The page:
Therefrom, several creditors went to the CA via separate Petitions for Review on Certiorari
including IPFI. The petitions of SCP and IPFI were eventually consolidated under CA-G.R. SP No.
101732. However, the CA denied BDO-EPCIBs motion to consolidate with CA-G.R. SP No. 101732. As
to CA-G.R. SP No. 101881, the Court takes judicial notice of the fact that it has also been consolidated
with CA-G.R. SP No. 101732 in a Resolution issued by the CA. CA issued the assailed decision in CAG.R. SP No. 101881, ordering the termination of the rehabilitation.
SCP argued that the CA deviated from its own Internal Rules when it failed to consolidate the
four (4) appeals arising from the same decision of the rehabilitation court. BDO-EPCIB refutes SCPs
arguments by saying that the consolidation of cases is only discretionary, not mandatory, upon the
court.
Issue:
Whether or not consolidation of cases was proper
Ruling:
Yes. Consolidation of actions is expressly authorized under Sec. 1, Rule 31 of the Rules of
Court. The purpose of this rule is to avoid multiplicity of suits, guard against oppression and abuse,
prevent delays, clear congested dockets, and simplify the work of the trial court. In short,
consolidation aims to attain justice with the least expense and vexation to the parties-litigants. It
contributes to the swift dispensation of justice, and is in accord with the aim of affording the parties a
just, speedy, and inexpensive determination of their cases before the courts. Further, it results in the
avoidance of the possibility of conflicting decisions being rendered by the courts in two or more
cases, which would otherwise require a single judgment.
In the instant case, all four (4) cases involve identical parties, subject matter, and issues. In
fact, all four (4) arose from the same decision rendered by the Rehabilitation Court. As such, it
became imperative upon the CA to consolidate the cases. Even though consolidation of actions is
addressed to the sound discretion of the court and normally, its action in consolidating will not be
disturbed in the absence of manifest abuse of discretion, in this instance, we find that the CA gravely
erred in failing to order the consolidation of the cases. By refusing to consolidate the cases, the CA, in
effect, dispensed a form of piecemeal judgment that has veritably resulted in the multiplicity of suits.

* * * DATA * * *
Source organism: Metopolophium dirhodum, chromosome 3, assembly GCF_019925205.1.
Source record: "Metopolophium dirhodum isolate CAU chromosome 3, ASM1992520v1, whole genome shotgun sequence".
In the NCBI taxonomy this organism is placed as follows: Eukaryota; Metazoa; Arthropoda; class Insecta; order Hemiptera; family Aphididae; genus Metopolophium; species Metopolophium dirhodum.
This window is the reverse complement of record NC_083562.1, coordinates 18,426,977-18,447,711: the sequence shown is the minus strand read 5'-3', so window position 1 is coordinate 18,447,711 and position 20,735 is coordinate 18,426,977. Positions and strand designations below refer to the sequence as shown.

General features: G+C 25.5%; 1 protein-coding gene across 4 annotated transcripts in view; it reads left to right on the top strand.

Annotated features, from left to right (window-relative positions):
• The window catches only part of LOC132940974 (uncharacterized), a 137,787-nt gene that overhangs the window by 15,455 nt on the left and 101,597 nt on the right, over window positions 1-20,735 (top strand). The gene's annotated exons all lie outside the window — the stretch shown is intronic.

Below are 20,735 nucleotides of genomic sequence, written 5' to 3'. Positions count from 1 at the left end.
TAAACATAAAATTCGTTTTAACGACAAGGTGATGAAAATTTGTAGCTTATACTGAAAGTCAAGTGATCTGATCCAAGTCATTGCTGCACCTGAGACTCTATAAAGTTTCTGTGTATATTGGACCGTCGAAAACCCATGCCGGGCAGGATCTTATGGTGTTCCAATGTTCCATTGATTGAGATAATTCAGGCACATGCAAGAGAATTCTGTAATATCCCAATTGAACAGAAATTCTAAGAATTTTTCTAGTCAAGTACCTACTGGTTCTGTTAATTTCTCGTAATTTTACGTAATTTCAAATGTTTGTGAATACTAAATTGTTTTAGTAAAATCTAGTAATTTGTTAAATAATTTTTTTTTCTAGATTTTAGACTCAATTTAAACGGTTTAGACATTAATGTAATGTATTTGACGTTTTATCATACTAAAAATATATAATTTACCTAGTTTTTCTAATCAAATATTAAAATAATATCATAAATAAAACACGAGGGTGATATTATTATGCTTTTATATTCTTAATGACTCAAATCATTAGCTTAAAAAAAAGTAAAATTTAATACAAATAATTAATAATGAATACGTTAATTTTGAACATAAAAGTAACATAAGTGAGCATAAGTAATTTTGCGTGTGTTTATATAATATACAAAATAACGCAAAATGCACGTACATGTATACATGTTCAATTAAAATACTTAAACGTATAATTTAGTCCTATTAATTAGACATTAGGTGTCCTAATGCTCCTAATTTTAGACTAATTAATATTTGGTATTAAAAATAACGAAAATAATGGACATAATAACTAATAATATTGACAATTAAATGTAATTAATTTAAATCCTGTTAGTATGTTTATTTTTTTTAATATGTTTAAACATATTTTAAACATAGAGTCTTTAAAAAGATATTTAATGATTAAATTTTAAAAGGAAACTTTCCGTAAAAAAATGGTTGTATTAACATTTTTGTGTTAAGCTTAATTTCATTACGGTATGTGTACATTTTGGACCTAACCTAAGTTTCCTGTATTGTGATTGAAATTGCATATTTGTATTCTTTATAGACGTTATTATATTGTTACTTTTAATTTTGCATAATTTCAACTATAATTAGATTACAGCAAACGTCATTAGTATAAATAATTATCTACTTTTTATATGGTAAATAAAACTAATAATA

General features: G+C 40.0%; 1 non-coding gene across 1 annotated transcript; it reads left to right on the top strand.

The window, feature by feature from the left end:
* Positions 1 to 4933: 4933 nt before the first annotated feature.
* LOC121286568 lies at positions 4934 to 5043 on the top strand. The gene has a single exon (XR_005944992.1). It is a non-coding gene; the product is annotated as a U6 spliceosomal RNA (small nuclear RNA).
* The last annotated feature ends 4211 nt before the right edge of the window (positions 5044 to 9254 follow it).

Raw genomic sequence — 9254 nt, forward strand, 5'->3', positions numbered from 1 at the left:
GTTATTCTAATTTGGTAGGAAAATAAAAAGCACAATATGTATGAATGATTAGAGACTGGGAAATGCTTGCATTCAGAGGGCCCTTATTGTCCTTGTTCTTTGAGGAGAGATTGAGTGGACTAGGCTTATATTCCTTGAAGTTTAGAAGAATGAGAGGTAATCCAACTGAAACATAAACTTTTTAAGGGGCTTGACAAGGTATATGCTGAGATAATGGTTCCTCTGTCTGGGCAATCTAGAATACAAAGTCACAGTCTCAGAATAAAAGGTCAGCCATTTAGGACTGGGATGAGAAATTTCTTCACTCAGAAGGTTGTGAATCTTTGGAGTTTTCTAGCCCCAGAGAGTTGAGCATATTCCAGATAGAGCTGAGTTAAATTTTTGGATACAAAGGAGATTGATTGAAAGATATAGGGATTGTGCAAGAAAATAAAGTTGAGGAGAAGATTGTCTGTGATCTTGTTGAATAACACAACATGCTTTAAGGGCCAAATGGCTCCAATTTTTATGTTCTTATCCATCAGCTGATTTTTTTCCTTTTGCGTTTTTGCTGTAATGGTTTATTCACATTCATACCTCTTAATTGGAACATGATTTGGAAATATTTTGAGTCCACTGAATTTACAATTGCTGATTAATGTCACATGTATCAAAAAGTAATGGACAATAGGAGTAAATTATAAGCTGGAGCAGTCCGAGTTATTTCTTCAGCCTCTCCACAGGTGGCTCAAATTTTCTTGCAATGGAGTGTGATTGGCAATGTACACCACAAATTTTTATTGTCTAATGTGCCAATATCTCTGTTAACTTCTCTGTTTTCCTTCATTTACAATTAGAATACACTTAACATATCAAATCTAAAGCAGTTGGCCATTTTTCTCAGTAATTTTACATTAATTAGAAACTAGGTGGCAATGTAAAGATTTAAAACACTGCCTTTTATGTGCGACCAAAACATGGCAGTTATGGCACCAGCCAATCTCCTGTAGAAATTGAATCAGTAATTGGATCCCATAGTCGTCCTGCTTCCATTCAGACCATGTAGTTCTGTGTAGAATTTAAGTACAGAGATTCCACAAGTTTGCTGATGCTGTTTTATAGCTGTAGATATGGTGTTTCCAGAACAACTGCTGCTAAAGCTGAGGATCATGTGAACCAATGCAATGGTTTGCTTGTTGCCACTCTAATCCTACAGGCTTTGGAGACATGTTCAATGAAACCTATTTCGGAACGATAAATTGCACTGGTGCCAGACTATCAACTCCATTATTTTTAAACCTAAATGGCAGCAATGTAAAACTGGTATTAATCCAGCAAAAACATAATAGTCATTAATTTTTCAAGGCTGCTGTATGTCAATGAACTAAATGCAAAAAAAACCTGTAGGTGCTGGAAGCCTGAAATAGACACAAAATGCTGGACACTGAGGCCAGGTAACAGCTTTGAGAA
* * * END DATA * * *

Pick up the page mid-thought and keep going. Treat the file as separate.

Such action is not regarded with favor, because consolidation should always be ordered whenever it
is possible.

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Judgments and Final Orders
Summary Judgments
D.M. CONSUNJI, INC. v. DUVAZ CORPORATION
G.R. No. 155174. August 4, 2009. Third Division. Velasco, Jr., J.
Where the pleadings tender an issue, that is, an issue of fact the resolution of which calls for a
presentation of evidence, summary judgment is not proper.
Facts:
In a Construction Contract entered into by D.M. Consunji, Inc. (DMCI) and Duvaz Corporation
(Duvaz), DMCI undertook to construct the foundation of the Alfaros Peak for Duvaz. After the
completion of the project, DMCI claimed that substantial amount of the contractual price remained
unpaid. Later, Duvaz filed a petition for the declaration of a state of suspension of payments with the
SEC for its assets are insufficient to covers its entire matured obligation. The SEC granted such
petition prompting DMCI to file with the RTC Makati City a petition for the annotation of contractors
lien on the property of Duvaz. The Makati City RTC later granted the petition for annotation of DMCIs
contractors lien on the property of Duvaz.
Later, DMCI filed a collection suit against Duvaz. In its Answer with Compulsory
Counterclaims, Duvaz specifically denied DMCIs averment that it owes the latter a sum of money and
further set up affirmative defenses against DMCI such as serious defects in the construction of the
building and cost for rectification works. Thereafter, DMCI moved for summary judgment, alleging
that Duvaz is already estopped from questioning his liability as the same is already settled in the case
decided by Makati City RTC and in the reply it sent to DMCI. Furthermore, DMCI contends that the
Makati City RTCs order in LRC Case No. M-3839 is, under the principle of res judicata, conclusive